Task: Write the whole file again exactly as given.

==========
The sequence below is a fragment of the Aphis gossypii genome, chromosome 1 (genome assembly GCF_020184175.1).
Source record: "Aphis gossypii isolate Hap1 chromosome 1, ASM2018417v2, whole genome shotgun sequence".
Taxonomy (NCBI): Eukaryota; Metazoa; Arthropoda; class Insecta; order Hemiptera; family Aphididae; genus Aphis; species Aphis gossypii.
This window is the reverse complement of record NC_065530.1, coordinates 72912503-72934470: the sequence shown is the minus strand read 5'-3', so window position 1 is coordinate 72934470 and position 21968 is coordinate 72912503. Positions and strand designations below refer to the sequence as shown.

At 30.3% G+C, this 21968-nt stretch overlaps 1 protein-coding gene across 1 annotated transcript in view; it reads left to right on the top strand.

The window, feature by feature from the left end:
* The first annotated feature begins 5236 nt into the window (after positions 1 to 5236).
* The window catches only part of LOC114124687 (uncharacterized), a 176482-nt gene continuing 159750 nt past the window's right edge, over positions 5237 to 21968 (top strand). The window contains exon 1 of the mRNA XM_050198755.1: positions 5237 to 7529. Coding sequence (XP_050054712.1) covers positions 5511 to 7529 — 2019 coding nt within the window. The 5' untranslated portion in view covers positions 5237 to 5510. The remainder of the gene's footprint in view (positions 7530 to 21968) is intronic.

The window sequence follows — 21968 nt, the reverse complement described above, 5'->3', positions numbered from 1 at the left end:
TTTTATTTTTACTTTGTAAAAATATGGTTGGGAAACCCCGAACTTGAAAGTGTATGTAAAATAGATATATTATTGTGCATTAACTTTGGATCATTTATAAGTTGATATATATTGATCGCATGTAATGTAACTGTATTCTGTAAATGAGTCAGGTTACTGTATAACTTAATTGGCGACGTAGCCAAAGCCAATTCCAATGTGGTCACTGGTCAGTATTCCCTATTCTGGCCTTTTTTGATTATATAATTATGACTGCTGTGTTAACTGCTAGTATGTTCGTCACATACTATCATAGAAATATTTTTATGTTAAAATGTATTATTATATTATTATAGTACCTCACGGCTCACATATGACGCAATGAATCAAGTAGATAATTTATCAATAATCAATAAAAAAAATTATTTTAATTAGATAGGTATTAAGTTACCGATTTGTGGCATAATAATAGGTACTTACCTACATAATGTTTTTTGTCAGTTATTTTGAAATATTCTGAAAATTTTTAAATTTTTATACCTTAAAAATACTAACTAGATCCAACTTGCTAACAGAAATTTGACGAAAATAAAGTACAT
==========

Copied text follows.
The sequence below is a fragment of the Aphis gossypii genome, chromosome 1 (genome assembly GCF_020184175.1).
Source record: "Aphis gossypii isolate Hap1 chromosome 1, ASM2018417v2, whole genome shotgun sequence".
Taxonomy (NCBI): Eukaryota; Metazoa; Arthropoda; class Insecta; order Hemiptera; family Aphididae; genus Aphis; species Aphis gossypii.
This window is the reverse complement of record NC_065530.1, coordinates 72912503-72934470: the sequence shown is the minus strand read 5'-3', so window position 1 is coordinate 72934470 and position 21968 is coordinate 72912503. Positions and strand designations below refer to the sequence as shown.

At 30.3% G+C, this 21968-nt stretch overlaps 1 protein-coding gene across 1 annotated transcript in view; it reads left to right on the top strand.

The window, feature by feature from the left end:
* The first annotated feature begins 5236 nt into the window (after positions 1 to 5236).
* The window catches only part of LOC114124687 (uncharacterized), a 176482-nt gene continuing 159750 nt past the window's right edge, over positions 5237 to 21968 (top strand). The window contains exon 1 of the mRNA XM_050198755.1: positions 5237 to 7529. Coding sequence (XP_050054712.1) covers positions 5511 to 7529 — 2019 coding nt within the window. The 5' untranslated portion in view covers positions 5237 to 5510. The remainder of the gene's footprint in view (positions 7530 to 21968) is intronic.

The window sequence follows — 21968 nt, the reverse complement described above, 5'->3', positions numbered from 1 at the left end:
TTTTATTTTTACTTTGTAAAAATATGGTTGGGAAACCCCGAACTTGAAAGTGTATGTAAAATAGATATATTATTGTGCATTAACTTTGGATCATTTATAAGTTGATATATATTGATCGCATGTAATGTAACTGTATTCTGTAAATGAGTCAGGTTACTGTATAACTTAATTGGCGACGTAGCCAAAGCCAATTCCAATGTGGTCACTGGTCAGTATTCCCTATTCTGGCCTTTTTTGATTATATAATTATGACTGCTGTGTTAACTGCTAGTATGTTCGTCACATACTATCATAGAAATATTTTTATGTTAAAATGTATTATTATATTATTATAGTACCTCACGGCTCACATATGACGCAATGAATCAAGTAGATAATTTATCAATAATCAATAAAAAAAATTATTTTAATTAGATAGGTATTAAGTTACCGATTTGTGGCATAATAATAGGTACTTACCTACATAATGTTTTTTGTCAGTTATTTTGAAATATTCTGAAAATTTTTAAATTTTTATACCTTAAAAATACTAACTAGATCCAACTTGCTAACAGAAATTTGACGAAAATAAAGTACAT